- > Maharaja Ranjit Singh Museum
- > Anandpur Sahib Fort
- > Anglo-Sikh War Memorial
- > Art Gallery at Sheesh Mahal
- > Bahia Fort
- > Bahadurgarh Fort
- > Faridkot Fort
- > Gandhi Gate
- > Govt.Museum
- > Jallianwala Bagh
- > Kuka Memorial
- > Pushpa Gujral Science City
- > Qila Mubarak (Patiala)
- > Quila Mubarak (Bhatinda)
- > Sanghol Museum
- > Sardar Bhagat Singh Museum
- > Shahpur Kandi Fort
- > Sports Museum
- > Summer Palace of Maharaja Ranjit Singh
- > Wagah Border
Known as the `City of Gardens and Palaces’, Patiala doesn’t quite make it to the top of Punjab’s high-profile tourist destinations, but it’s worth a visit nevertheless – if only to have a look at the sumptuous Sheesh Mahal in the Qila Mubarak. A telling tribute to the days of the flamboyant Maharajas of Patiala, the Sheesh Mahal is part of the Qila Mubarak.
The then Maharaja of Patiala, Narendra Singh, built the Sheesh Mahal (in Patiala’s Old Moti Bagh) in 1847, and his much-admired aesthetic sense governed the design and decoration of this stunning palace to a substantial extent.Maharaja Narendra Singh was widely acknowledged as a patron of the arts, and the Sheesh Mahal is definitely a tribute to his taste. It’s a sprawling three-storied building, part-European and part-Mughal in appearance, set amidst landscaped gardens supposedly modeled on Lahore’s Shalimar Bagh. Fountains, terraces and an artificial lake (near which is the Banasar Ghar, a repository for stuffed animals), verdant lawns and flowerbeds form the backdrop for the Mahal, with its two watchtowers at both end and a suspension bridge, modeled after the Laxman Jhoola at Rishikesh.
The Sheesh Mahal is decorated throughout with everything from murals and exquisite mirror-work to lovely floral designs on the walls which are reminiscent of Mughal pietra dura. Most of the murals at the Sheesh Mahal portray themes from mythology and religion, along with depictions of some of northern India’s best classical poetry, especially that of masters such as Surdas, Keshav Das and Bihari Lal. The decoration of the Sheesh Mahal was entrusted to an army of skilled artisans from both Rajasthan and Kangra, and the typical art styles of both regions are apparent in the exquisite work on display. Amongst the Sheesh Mahal’s most highly recommended displays is a series of Kangra-style miniatures depicting the Geet Govind, the epic poem by Jaidev. Other than that, an entire section of the palace- the section, in fact, from which the Sheesh Mahal draws its name- is decorated with exquisitely designed glass and mirror work.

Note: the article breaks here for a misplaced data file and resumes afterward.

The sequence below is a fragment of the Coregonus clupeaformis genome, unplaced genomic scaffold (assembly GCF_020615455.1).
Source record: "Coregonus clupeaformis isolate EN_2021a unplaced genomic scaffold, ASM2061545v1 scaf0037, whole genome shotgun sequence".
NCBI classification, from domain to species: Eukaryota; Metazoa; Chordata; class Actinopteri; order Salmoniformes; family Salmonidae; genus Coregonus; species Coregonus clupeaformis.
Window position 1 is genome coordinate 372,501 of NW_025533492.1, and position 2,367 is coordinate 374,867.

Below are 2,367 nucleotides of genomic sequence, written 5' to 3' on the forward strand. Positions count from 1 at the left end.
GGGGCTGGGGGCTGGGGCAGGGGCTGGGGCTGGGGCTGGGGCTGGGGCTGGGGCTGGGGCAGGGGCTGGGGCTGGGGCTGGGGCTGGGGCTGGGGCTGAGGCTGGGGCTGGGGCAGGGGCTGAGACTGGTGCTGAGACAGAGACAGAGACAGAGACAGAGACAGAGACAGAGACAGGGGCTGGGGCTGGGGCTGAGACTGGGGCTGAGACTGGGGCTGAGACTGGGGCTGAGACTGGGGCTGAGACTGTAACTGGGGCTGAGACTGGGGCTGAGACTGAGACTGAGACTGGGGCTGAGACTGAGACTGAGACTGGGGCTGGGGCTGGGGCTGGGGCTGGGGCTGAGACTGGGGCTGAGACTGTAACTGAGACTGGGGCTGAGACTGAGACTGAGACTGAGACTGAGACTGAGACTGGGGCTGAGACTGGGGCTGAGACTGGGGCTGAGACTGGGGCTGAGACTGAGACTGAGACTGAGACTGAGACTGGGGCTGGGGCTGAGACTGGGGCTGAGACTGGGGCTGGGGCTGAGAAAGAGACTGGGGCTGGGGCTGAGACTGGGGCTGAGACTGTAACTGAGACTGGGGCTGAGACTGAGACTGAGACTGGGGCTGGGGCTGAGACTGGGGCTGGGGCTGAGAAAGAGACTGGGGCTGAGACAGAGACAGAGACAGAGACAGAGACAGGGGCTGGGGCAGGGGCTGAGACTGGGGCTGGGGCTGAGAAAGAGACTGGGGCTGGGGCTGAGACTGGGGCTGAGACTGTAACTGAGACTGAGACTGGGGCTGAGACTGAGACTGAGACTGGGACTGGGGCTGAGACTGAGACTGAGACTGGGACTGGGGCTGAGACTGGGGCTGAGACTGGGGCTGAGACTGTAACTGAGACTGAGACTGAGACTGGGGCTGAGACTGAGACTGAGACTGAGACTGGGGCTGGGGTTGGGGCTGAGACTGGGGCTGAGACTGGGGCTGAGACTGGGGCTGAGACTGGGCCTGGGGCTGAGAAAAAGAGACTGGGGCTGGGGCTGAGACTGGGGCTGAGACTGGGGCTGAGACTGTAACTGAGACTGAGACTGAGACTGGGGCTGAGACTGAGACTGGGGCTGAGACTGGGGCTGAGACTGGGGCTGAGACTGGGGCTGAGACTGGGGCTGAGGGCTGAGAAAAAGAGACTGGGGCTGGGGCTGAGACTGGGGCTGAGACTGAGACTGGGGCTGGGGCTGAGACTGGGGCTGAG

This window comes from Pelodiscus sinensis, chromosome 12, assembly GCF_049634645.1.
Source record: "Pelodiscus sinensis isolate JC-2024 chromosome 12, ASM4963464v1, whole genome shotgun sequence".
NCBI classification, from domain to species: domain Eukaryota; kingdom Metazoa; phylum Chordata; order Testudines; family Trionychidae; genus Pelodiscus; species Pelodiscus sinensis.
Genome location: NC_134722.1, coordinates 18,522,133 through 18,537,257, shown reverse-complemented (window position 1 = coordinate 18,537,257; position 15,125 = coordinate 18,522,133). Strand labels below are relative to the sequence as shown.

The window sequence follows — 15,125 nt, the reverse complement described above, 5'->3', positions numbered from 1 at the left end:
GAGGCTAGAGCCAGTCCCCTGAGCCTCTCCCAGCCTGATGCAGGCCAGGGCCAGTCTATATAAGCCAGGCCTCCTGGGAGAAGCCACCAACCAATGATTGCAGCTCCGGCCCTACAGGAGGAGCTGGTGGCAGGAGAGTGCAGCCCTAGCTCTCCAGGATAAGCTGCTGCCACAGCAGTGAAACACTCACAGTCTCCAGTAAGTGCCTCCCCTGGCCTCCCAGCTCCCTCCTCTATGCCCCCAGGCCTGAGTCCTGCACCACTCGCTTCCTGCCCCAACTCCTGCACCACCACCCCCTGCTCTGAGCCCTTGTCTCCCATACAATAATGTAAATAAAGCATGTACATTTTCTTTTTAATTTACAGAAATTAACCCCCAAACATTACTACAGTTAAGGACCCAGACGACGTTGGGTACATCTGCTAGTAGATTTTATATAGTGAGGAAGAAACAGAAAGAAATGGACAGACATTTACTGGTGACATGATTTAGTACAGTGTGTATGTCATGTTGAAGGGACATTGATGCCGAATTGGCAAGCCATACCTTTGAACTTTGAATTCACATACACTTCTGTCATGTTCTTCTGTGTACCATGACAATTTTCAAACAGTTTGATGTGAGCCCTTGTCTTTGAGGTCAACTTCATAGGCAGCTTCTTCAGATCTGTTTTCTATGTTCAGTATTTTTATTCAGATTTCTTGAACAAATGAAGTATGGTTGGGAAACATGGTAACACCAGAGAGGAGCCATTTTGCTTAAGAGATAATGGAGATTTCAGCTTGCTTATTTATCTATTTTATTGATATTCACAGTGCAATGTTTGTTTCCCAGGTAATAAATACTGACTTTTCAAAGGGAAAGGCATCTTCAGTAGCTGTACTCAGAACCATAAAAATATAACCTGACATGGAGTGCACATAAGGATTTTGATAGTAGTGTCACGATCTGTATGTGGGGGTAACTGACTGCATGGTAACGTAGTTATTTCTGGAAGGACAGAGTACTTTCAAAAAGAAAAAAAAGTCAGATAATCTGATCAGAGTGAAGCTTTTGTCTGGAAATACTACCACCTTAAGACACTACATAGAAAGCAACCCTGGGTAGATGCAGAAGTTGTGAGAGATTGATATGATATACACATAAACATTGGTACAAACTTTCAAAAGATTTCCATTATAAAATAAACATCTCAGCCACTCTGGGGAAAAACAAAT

What is perhaps the Sheesh Mahal’s greatest draw is its excellent museum, a fine collection of antiques which give you a fabulous insight into the life and times of Maharajas of Patiala. The vast range of artifacts on display run the gamut from costumes and jewellery to portraits, Chinese mirrors, statues, engravings, utensils, weaponry and more. Besides artifacts pertaining to Patiala itself, there are objets d’art from the rest of India as well.
Foremost among the galleries of the museum is the Medal Gallery, an awesome collection of more than 3,000 medals and coins from across the world, dating from the 12th to the 20th centuries.
The palace is open to visitors from sunrise to sunset.